Nuclear power was pretty much dead in the water in the 1980’s after Three Mile Island and Chernobyl. It had a comeback. The comeback was- the industry said we are part of the solution for climate change because we don’t emit CO2. It’s polluting, but there’s no CO2. Here’s the issue though. The scientific projections are interesting on this. Nuclear power right now is 6% of the energy of the world. There are only 400 nuclear power plants, 6% of the energy of the world. These are old nuclear power plants. But our scientists tell us they have a minimum impact on climate change which is the rational for bringing this technology back.
[Reason 1] Nuclear would have to be 20% to have the minimum minimum impact on climate change. That means we’d have to replace the existing 400 nuclear plants and build 1600 additional plants. Three nuclear plants would have to be built every 30 days for 40 years to get to 20% and by that time climate change would have pretty much run its course with us. I think from a business point of view it doesn’t make any sense. I’d be surprised if we replace 100 of the existing plants, which would take us down to 1 or 2% of the energy mix.
[Reason 2] We still don’t know how to recycle the nuclear waste and we’re seventy years in. Now, we have good engineers in the US. We spent 18 years & $8 billion building an underground vault in Yucca Mountain to store the wastes for 10,000 years. We can’t use it. We can’t even store them, because there are cracks in the mountain. But any geologist could have told them that we live on tectonic plates. You can’t keep underground vaults secure.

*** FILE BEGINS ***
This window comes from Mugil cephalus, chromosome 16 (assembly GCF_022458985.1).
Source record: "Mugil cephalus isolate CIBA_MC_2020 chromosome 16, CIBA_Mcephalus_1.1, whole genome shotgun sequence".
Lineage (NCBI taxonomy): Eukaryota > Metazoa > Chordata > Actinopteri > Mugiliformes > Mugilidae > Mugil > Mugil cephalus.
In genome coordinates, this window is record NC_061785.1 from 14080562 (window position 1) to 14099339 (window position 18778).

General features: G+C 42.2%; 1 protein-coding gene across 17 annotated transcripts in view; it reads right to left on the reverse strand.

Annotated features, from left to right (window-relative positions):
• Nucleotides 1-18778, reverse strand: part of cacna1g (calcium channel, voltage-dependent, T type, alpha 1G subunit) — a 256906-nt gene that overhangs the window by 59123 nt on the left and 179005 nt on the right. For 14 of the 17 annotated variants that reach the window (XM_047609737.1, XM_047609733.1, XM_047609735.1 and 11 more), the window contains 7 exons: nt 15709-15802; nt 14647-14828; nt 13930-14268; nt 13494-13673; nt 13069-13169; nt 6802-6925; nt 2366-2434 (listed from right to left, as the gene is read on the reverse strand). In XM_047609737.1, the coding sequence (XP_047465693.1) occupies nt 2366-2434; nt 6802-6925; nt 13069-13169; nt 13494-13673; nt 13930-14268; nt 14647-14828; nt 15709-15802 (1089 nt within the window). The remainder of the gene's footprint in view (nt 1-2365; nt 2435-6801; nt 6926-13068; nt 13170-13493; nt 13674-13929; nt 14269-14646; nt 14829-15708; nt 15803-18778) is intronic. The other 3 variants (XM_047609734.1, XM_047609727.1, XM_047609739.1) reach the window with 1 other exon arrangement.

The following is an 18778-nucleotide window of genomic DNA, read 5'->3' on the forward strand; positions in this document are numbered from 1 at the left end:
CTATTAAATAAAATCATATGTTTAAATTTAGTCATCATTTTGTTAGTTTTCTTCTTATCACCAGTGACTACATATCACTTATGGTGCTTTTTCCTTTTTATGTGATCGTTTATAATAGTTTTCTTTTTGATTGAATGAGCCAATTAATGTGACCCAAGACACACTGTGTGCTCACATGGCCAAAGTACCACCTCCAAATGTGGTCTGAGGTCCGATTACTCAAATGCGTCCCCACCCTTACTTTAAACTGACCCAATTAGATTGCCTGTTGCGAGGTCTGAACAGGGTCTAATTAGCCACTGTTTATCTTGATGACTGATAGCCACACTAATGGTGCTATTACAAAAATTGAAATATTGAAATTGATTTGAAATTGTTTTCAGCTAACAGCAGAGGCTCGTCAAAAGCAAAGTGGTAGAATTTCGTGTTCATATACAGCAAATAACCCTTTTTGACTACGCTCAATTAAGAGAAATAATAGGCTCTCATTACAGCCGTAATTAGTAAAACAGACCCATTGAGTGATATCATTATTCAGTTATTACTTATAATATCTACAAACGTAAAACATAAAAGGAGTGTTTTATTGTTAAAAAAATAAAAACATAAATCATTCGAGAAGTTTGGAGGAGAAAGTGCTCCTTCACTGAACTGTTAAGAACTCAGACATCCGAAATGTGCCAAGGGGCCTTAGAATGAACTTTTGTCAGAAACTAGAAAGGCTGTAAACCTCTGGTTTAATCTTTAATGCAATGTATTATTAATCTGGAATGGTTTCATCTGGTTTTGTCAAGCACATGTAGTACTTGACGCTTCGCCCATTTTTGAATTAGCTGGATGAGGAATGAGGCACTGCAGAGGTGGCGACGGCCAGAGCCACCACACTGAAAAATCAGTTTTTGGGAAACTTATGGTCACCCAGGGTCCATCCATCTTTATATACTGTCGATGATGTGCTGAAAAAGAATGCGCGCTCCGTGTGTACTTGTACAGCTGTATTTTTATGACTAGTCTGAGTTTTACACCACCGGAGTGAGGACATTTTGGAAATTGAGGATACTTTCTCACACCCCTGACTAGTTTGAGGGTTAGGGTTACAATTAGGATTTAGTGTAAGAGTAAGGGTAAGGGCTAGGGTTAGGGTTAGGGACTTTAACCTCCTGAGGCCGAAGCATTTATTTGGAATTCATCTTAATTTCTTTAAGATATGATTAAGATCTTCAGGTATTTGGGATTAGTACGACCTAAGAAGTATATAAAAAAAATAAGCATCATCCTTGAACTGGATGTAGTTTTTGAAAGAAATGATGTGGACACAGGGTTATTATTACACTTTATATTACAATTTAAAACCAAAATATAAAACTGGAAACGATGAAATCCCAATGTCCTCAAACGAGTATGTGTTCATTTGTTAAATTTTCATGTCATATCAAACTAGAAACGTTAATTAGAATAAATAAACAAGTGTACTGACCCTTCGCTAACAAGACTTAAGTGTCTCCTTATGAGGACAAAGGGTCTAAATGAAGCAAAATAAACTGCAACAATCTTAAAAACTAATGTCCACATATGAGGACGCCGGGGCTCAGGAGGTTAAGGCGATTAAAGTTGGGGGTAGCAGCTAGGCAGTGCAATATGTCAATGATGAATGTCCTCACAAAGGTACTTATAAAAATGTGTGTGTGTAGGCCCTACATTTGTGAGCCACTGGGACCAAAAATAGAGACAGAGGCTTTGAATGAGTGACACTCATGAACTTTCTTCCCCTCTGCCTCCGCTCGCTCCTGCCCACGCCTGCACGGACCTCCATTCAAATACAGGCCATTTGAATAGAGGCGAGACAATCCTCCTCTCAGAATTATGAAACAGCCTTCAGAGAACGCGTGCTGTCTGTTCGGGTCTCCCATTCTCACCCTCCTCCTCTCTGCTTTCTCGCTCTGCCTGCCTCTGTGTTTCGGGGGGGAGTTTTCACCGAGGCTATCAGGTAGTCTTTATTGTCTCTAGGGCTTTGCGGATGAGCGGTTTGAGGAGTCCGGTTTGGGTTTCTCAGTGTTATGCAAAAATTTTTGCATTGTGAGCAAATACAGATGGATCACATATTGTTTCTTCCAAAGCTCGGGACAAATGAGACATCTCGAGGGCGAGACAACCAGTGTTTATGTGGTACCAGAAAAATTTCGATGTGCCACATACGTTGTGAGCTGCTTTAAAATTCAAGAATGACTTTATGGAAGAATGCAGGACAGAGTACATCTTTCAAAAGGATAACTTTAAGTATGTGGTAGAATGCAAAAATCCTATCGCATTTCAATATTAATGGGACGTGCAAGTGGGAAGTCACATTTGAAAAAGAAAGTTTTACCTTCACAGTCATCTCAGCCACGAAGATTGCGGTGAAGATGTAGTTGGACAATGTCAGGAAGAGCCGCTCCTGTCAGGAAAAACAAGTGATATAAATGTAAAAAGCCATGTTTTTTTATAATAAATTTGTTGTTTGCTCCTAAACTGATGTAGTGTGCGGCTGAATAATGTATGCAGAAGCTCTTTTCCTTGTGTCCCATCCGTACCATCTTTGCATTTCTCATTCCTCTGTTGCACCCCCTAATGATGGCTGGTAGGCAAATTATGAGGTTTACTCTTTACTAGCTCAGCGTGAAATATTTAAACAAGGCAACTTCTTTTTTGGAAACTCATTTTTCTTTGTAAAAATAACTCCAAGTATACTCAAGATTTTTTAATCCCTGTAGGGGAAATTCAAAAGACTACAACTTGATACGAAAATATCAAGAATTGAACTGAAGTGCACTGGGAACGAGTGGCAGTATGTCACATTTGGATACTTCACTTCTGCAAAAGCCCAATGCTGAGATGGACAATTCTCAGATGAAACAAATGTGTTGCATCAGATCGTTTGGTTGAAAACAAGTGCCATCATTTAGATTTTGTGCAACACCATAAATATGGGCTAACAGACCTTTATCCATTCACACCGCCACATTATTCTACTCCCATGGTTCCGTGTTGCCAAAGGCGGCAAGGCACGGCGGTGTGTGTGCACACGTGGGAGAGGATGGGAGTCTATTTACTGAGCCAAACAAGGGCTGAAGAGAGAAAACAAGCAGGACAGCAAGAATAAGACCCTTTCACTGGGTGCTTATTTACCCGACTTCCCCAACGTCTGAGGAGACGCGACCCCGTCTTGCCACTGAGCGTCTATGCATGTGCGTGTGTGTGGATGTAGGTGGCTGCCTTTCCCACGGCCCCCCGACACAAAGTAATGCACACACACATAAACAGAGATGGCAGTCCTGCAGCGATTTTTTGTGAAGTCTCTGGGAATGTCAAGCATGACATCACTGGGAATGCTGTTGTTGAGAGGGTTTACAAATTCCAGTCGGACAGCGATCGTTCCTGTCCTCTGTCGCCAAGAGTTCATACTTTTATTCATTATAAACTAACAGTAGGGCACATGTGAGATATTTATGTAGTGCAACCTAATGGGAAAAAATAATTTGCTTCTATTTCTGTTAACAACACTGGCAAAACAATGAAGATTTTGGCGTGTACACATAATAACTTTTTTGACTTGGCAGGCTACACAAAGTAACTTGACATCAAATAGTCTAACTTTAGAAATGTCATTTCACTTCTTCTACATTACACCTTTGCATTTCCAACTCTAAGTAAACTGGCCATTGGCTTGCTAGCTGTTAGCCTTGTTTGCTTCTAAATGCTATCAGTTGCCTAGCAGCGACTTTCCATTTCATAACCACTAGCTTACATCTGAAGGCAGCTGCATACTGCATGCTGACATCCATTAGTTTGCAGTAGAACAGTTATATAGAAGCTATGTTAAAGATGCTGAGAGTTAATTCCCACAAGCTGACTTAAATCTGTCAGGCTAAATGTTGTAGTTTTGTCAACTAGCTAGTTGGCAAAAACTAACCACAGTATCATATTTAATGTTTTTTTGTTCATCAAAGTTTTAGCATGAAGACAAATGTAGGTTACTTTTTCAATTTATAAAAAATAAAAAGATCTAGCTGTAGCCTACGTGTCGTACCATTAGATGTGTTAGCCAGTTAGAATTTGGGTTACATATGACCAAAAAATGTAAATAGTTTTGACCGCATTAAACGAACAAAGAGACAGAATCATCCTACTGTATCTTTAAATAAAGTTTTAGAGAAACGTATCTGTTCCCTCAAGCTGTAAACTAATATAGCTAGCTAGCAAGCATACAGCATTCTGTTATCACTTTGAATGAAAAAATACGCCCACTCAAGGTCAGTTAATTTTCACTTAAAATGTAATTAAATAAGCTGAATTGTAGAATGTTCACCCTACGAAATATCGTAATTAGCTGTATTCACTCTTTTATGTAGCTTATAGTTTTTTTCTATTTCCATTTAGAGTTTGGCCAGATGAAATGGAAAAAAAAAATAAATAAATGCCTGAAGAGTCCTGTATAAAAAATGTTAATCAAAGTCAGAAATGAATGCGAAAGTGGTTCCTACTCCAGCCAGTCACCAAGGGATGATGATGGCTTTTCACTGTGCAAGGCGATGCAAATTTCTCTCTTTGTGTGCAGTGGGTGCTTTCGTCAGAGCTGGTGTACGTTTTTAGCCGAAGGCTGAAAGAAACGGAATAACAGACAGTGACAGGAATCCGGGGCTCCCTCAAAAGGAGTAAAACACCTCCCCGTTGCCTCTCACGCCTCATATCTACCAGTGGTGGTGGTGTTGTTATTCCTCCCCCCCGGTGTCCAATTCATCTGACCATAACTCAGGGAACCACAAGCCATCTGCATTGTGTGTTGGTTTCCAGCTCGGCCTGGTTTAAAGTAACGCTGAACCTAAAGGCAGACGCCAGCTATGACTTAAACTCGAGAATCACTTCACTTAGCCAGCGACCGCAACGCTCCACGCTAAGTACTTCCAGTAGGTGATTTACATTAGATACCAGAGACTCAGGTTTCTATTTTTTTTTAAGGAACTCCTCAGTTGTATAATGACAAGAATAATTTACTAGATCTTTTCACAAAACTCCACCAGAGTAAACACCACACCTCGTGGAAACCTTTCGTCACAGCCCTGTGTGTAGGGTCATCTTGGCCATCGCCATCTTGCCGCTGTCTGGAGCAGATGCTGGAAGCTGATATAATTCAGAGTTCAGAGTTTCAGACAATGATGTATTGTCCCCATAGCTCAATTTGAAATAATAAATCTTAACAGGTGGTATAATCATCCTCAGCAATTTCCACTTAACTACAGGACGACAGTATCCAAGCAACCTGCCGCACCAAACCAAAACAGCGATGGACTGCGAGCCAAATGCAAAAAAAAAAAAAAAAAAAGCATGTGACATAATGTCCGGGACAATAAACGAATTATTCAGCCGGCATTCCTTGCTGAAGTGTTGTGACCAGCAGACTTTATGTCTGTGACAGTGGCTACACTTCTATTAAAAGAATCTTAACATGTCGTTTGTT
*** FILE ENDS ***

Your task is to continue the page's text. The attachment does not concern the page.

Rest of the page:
[Reason 3] We run into uranium deficits, according to the Department of Atomic Energy Commission, you may know this, between 2025 and 2035 for just the existing 400 plants. So, that means the price goes up.
[Reason 4] We could do what the French generation of new plants are doing and recycle the uranium to plutonium. But then we have plutonium all over the world in an age of uncertainty and terrorism.
[Reason 5] And then, finally, and this is the big one that people don’t realize- we don’t have the water. Over 40% of all the fresh water consumed in France each year goes to cooling the nuclear reactors. It’s almost 50% now. When it comes back it’s heated and it’s dehydrating our agricultural and ecosystems, and it’s threatening our agriculture. So, we don’t have the water. This is true all over the world. We have saltwater nuclear plants. But then you have to put them in coastal regions, and then you risk a Fukushima because of tsunamis and ocean currents.
[Reason 6] And I would say the last thing about this is that nuclear power is centralized power, we’ll talk about this tonight, like fossil fuels. It doesn’t fit a new generation that’s moving with the kind of technologies that are distributed, collaborative, and laterally scaled. It’s an old technology.
So, it’s no accident Siemens is out, Germany is out, Italy is out, Japan is now out. And I think with President Hollande’s reaction, I met with him this spring, they’re moving toward a 3rd Industrial Revolution model in France. I think… I’d be surprised if nuclear has much of a life left. I don’t think it’s a good business deal.